software image
Author Rating
3.5 based on 7 votes
Software Name
Project Insight
Software Category
Landing Page

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  1. Tony said on March 10, 2019 at 10:45 pm

    The support link on AMO goes to this article. If the author comes here, please put your innovative project on a site like GitHub.

  2. witrak() said on February 20, 2019 at 12:31 pm

    Perhaps I do something wrong, but the extension apparently doesn’t do what it should: the displayed permissions of an extension aren’t the same as specified on its Firefox Add-on page.
    For example:
    – for Project Insight on the Add-on page is written: “This add-on can:
    Monitor extension usage and manage themes”,
    but Project Insight shows:
    ” 🛂 Add-ons Management Permission to find, disable and uninstall your add-ons.”

    – for Ghostery – Privacy Ad Blocker on the Add-on page: “This add-on can:
    Access your data for all websites
    Access browser tabs
    Access browser activity during navigation”
    but Project Insight shows:
    “Web Navigation Permission to listen to high-level navigation events such as visiting a website.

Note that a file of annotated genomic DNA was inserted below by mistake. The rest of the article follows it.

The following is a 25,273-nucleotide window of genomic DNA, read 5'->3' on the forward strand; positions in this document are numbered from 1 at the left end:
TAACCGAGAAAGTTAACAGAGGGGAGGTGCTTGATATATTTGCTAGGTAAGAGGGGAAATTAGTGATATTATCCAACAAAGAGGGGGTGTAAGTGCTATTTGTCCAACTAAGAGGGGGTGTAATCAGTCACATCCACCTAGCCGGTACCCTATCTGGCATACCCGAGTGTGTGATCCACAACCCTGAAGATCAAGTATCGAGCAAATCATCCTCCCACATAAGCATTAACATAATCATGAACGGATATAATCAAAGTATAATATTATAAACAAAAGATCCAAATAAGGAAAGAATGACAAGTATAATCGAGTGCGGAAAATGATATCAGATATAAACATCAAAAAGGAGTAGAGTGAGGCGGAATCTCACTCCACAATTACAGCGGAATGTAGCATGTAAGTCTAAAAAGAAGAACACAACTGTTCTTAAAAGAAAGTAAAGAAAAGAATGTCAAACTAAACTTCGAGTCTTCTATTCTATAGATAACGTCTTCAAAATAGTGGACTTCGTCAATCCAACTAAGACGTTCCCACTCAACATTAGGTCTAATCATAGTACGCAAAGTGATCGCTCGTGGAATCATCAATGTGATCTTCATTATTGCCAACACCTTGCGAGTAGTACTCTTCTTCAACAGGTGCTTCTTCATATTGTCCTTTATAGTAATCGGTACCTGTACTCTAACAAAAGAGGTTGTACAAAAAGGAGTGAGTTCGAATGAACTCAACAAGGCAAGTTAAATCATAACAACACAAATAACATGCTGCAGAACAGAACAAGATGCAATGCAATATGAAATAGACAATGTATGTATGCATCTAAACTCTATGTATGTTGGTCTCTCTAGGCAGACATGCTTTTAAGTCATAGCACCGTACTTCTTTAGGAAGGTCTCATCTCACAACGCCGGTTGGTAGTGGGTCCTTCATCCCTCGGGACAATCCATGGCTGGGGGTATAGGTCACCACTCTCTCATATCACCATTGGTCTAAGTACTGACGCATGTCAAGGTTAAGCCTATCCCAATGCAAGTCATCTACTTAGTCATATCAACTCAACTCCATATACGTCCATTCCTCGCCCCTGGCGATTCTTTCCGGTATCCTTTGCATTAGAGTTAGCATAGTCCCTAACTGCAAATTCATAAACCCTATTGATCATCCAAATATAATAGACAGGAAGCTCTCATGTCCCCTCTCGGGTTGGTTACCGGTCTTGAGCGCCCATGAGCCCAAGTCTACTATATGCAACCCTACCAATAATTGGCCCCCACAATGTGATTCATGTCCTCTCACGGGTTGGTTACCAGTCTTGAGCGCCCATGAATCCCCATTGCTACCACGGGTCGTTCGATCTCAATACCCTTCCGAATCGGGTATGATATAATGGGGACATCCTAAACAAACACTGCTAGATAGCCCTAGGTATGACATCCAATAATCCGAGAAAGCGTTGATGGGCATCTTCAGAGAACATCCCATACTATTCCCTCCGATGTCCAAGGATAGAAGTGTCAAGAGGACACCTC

📡 Web Requests Permission to listen to low-level navigation events such as loading images and CSS.
    🚧 Web Requests Blocking Permission to block and redirect low-level navigation events.
    🍪 Cookies Permission to read and write to your cookies.
    🗂️ Tabs Permission to get the URL and title of all your tabs.
    📝 Add-ons Storage Permission to read and write data to a storage area specific to this add-on.”

    In the second example Project Insight doesn’t suggest anything comparable to the explanation of “Access your data for all websites” meaning on
    “The extension can read the content of any web page you visit as well as data you enter into those web pages, such as usernames and passwords.
    Extensions requesting this permission might:
    Read product and price information from a page to help find you the best price on items you’re shopping for
    Offer a password manager that reads and writes details of your username and password
    Provide an ad blocker by reading the content of each web page you open to find and remove ad code”

    Another strange thing is that Support Site link redirects to… this article.

  3. Ahmed Fares said on July 16, 2018 at 1:39 am


    Your article is currently the top post on reddit.

  4. b said on July 15, 2018 at 8:01 pm

    @Tom Hawack
    I couldn’t agree more

  5. jasray said on July 15, 2018 at 7:55 pm

    Human Nature = Bad
    Civilization = Good

    Human Nature = Good
    Civilization = Bad

    Sartre and Locke:

    Human Nature: Tabula Rasa
    Civilization: Relative